ORIGINAL RESEARCH article
Estimating the Intra-taxa Diversity, Population Genetic Structure, and Evolutionary Pathways of Cryptococcus neoformans and Cryptococcus gattii
- 1Grupo de Investigaciones Microbiológicas-UR (GIMUR), Programa de Biología, Facultad de Ciencias Naturales y Matemáticas, Universidad del Rosario, Bogotá, Colombia
- 2Centro de Tecnología en Salud (CETESA), Upqua SAS, Bogotá, Colombia
- 3Posgrado Interfacultades Doctorado en Biotecnología, Facultad de Ciencias, Universidad Nacional de Colombia, Bogotá, Colombia
- 4Departamento de Biología Molecular e Inmunología, Fundación Instituto de Inmunología de Colombia, Bogotá, Colombia
- 5Doctorado en Ciencias Biomédicas y Biológicas, Universidad del Rosario, Bogotá, Colombia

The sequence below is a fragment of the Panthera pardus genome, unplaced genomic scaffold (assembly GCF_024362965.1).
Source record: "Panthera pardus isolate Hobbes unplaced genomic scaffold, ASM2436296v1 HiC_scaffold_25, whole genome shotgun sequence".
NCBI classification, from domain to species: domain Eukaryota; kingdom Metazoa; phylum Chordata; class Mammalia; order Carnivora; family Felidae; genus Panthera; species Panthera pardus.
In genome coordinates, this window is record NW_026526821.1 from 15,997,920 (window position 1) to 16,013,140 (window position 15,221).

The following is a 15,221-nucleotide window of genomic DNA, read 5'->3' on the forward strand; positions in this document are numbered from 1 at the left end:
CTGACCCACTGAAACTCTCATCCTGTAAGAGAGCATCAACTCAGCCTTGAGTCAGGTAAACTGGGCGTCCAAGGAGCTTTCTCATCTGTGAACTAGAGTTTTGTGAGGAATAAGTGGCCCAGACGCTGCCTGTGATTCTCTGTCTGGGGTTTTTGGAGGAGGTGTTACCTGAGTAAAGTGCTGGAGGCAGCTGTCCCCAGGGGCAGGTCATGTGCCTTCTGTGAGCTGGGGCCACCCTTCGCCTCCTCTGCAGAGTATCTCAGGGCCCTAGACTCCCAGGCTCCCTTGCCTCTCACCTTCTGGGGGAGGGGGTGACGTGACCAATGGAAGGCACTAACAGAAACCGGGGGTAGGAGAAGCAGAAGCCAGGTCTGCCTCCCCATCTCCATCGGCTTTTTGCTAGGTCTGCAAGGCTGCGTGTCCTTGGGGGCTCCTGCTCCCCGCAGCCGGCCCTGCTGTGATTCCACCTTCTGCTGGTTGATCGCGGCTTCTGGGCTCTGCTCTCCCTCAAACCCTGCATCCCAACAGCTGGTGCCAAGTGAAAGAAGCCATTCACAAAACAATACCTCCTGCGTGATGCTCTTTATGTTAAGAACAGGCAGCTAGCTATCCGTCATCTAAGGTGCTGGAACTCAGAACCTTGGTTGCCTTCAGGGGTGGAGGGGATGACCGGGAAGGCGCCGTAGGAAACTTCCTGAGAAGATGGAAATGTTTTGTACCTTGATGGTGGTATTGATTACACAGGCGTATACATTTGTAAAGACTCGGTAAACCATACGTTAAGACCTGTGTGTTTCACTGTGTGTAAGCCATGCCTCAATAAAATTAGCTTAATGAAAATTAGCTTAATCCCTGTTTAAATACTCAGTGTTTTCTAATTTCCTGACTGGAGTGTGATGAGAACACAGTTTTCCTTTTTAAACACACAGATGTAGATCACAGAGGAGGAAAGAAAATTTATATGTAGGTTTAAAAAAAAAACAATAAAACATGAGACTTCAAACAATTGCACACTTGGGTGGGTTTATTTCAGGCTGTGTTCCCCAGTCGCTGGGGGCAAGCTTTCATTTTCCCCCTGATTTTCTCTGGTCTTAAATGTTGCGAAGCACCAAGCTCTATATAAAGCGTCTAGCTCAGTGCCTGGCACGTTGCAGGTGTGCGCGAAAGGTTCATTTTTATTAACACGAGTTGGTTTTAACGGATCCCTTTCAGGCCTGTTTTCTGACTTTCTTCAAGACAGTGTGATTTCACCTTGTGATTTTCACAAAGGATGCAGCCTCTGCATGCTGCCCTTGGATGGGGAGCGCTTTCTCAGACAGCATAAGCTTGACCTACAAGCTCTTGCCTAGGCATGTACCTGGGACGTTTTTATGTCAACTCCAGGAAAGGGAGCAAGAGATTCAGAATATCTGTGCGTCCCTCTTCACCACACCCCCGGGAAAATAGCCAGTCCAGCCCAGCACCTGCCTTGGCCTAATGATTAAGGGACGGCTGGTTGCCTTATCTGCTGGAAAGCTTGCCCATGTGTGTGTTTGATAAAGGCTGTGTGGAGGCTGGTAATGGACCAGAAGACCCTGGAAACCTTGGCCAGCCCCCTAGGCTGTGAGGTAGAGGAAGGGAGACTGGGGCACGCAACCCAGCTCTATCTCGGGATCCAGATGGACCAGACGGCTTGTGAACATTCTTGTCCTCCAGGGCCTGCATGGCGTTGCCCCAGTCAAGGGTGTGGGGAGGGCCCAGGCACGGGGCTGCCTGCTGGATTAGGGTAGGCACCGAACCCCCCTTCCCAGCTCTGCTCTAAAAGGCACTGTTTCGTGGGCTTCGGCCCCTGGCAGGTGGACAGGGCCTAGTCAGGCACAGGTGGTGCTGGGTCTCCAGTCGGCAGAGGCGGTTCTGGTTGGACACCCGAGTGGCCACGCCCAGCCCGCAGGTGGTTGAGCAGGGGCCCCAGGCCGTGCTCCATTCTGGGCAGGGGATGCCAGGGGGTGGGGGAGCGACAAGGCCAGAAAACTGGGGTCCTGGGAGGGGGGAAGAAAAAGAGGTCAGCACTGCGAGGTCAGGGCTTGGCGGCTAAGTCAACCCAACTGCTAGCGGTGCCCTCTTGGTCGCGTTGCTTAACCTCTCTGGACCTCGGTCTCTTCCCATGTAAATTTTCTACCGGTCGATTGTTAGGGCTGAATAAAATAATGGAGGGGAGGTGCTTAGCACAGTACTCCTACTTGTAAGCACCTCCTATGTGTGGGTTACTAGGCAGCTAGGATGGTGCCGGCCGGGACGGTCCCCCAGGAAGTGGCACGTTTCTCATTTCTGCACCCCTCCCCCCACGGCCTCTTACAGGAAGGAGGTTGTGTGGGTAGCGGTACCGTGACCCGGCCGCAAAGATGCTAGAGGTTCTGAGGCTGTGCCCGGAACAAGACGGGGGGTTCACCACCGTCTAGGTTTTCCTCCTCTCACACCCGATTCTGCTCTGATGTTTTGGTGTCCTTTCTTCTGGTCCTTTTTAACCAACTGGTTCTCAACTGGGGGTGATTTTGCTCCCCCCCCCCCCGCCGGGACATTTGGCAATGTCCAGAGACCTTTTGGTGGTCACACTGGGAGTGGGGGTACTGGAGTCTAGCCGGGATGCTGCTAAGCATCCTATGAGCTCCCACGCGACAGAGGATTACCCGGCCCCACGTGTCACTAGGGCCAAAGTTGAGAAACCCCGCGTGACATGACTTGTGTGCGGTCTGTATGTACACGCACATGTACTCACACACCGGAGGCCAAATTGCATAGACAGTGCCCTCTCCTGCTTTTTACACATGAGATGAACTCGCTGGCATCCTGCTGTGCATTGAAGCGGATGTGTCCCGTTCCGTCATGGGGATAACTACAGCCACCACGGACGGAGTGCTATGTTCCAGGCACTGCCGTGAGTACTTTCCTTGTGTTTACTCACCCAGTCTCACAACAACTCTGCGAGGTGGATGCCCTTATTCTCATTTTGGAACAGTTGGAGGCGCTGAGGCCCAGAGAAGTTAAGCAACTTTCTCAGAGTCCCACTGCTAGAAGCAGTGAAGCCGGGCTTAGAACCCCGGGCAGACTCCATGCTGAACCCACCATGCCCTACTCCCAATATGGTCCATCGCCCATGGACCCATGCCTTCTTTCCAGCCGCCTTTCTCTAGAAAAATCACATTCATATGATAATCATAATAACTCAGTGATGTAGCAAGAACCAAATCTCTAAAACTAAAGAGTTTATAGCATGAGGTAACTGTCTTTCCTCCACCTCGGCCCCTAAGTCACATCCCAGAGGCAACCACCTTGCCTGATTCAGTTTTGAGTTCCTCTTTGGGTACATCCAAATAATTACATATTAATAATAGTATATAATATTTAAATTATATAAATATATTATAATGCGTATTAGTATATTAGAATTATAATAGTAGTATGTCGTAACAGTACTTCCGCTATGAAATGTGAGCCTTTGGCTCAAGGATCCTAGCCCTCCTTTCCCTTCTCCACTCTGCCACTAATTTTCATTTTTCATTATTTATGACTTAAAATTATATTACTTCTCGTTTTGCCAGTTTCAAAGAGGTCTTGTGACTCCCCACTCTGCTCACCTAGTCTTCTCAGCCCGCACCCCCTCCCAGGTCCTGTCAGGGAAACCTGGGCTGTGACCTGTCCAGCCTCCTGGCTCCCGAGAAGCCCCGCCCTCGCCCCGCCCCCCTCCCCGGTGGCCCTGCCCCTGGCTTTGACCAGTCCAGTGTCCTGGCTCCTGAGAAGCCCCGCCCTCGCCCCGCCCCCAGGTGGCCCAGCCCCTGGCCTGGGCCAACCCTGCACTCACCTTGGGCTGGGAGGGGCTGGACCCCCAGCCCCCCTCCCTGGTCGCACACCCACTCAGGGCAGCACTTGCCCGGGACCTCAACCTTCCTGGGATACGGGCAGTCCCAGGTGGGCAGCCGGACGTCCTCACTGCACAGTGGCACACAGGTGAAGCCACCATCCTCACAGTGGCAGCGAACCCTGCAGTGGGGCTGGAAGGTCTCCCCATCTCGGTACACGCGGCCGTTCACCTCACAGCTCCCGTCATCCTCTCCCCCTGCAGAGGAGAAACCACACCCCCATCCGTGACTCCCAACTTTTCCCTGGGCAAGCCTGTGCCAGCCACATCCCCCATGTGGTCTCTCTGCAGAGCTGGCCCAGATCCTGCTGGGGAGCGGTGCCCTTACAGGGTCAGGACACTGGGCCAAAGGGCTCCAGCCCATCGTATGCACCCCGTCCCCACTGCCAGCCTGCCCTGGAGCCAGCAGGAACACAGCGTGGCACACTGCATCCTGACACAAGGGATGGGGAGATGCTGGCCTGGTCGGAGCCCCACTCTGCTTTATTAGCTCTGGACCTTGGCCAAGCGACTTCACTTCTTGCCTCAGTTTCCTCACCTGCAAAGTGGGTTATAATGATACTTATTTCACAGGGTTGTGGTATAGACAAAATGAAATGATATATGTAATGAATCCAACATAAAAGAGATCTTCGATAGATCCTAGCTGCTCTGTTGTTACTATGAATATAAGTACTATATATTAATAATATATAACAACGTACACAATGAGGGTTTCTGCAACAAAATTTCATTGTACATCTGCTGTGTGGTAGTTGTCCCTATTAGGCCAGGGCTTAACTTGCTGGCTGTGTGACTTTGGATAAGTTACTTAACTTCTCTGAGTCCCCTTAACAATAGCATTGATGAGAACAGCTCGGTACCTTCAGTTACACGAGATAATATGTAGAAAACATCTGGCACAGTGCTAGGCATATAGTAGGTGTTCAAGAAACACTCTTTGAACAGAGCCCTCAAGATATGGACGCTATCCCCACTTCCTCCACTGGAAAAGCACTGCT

Members of the Cryptococcus complex, includes Cryptococcus neoformans (most common fungal infection of the brain) and Cryptococcus gattii (high-impact emerging pathogen worldwide). Currently, the fungal multilocus sequence typing database (Fungal MLST Database) constitutes a valuable data repository of the genes used for molecular typing of these pathogens. We analyzed the data available in the Fungal MLST Database for seven housekeeping genes, with the aim to evaluate its contribution in the description of intra-taxa diversity, population genetic structure, and evolutionary patterns. Although the Fungal MLST Database has a greater number of reports for C. neoformans (n = 487) than for C. gattii (n = 344), similar results were obtained for both species in terms of allelic diversity. Phylogenetic reconstructions revealed grouping by molecular type in both species and allowed us to propose differences in evolutionary patterns (gradualism in the case of C. neoformans and punctuated evolution in the case of C. gattii). In addition, C. neoformans showed a population genetic structure consisting of 37 clonal complexes (CCs; CC1 being predominant), high crosslinking [without sequence type (ST) grouping by molecular type], marked divergence events in phylogenetic analysis, and few introgression events (mainly between VNI and VNIV). By contrast, C. gattii showed 50 CCs (with greater homogeneity in ST number by CC) and clustering by molecular type with marked crosslinking events in phylogenetic networks being less evident. Understanding relationships at the molecular level for species of the Cryptococcus complex, based on the sequences of the housekeeping genes, provides information for describing the evolutionary history of these emerging pathogens.